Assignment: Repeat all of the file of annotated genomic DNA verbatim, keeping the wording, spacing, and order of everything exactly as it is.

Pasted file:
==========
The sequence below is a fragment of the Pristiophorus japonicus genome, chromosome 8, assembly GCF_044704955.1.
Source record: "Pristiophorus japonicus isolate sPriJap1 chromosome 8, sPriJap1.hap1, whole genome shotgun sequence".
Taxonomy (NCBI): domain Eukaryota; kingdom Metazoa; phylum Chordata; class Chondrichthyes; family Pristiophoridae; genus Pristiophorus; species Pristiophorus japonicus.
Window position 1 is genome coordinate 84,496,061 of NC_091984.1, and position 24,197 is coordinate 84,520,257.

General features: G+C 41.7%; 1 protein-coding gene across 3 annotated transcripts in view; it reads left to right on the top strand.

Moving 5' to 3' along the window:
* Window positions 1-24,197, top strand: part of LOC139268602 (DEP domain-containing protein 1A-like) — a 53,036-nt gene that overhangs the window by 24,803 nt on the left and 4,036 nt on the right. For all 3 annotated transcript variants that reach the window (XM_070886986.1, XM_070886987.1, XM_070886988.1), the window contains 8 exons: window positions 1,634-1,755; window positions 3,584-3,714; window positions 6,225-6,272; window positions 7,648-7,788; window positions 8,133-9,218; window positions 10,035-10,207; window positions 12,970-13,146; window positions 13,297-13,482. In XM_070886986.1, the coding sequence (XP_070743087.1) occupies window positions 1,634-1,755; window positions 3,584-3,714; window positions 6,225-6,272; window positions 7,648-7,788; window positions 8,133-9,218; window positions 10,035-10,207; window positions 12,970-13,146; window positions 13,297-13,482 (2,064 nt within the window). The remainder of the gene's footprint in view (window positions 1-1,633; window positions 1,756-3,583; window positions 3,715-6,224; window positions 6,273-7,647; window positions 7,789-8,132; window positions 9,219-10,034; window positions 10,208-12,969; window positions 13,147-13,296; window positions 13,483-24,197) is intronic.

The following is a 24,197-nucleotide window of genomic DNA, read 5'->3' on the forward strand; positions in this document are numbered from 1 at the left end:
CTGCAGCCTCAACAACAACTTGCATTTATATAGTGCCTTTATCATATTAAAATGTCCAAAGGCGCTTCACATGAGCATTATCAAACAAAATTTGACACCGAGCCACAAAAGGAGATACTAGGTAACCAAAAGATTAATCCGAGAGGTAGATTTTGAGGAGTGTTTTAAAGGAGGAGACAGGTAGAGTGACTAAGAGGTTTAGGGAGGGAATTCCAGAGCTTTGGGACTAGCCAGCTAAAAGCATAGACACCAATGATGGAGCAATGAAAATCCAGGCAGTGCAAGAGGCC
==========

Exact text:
The sequence below is a fragment of the Pristiophorus japonicus genome, chromosome 8, assembly GCF_044704955.1.
Source record: "Pristiophorus japonicus isolate sPriJap1 chromosome 8, sPriJap1.hap1, whole genome shotgun sequence".
Taxonomy (NCBI): domain Eukaryota; kingdom Metazoa; phylum Chordata; class Chondrichthyes; family Pristiophoridae; genus Pristiophorus; species Pristiophorus japonicus.
Window position 1 is genome coordinate 84,496,061 of NC_091984.1, and position 24,197 is coordinate 84,520,257.

General features: G+C 41.7%; 1 protein-coding gene across 3 annotated transcripts in view; it reads left to right on the top strand.

Moving 5' to 3' along the window:
* Window positions 1-24,197, top strand: part of LOC139268602 (DEP domain-containing protein 1A-like) — a 53,036-nt gene that overhangs the window by 24,803 nt on the left and 4,036 nt on the right. For all 3 annotated transcript variants that reach the window (XM_070886986.1, XM_070886987.1, XM_070886988.1), the window contains 8 exons: window positions 1,634-1,755; window positions 3,584-3,714; window positions 6,225-6,272; window positions 7,648-7,788; window positions 8,133-9,218; window positions 10,035-10,207; window positions 12,970-13,146; window positions 13,297-13,482. In XM_070886986.1, the coding sequence (XP_070743087.1) occupies window positions 1,634-1,755; window positions 3,584-3,714; window positions 6,225-6,272; window positions 7,648-7,788; window positions 8,133-9,218; window positions 10,035-10,207; window positions 12,970-13,146; window positions 13,297-13,482 (2,064 nt within the window). The remainder of the gene's footprint in view (window positions 1-1,633; window positions 1,756-3,583; window positions 3,715-6,224; window positions 6,273-7,647; window positions 7,789-8,132; window positions 9,219-10,034; window positions 10,208-12,969; window positions 13,147-13,296; window positions 13,483-24,197) is intronic.

The following is a 24,197-nucleotide window of genomic DNA, read 5'->3' on the forward strand; positions in this document are numbered from 1 at the left end:
CTGCAGCCTCAACAACAACTTGCATTTATATAGTGCCTTTATCATATTAAAATGTCCAAAGGCGCTTCACATGAGCATTATCAAACAAAATTTGACACCGAGCCACAAAAGGAGATACTAGGTAACCAAAAGATTAATCCGAGAGGTAGATTTTGAGGAGTGTTTTAAAGGAGGAGACAGGTAGAGTGACTAAGAGGTTTAGGGAGGGAATTCCAGAGCTTTGGGACTAGCCAGCTAAAAGCATAGACACCAATGATGGAGCAATGAAAATCCAGGCAGTGCAAGAGGCC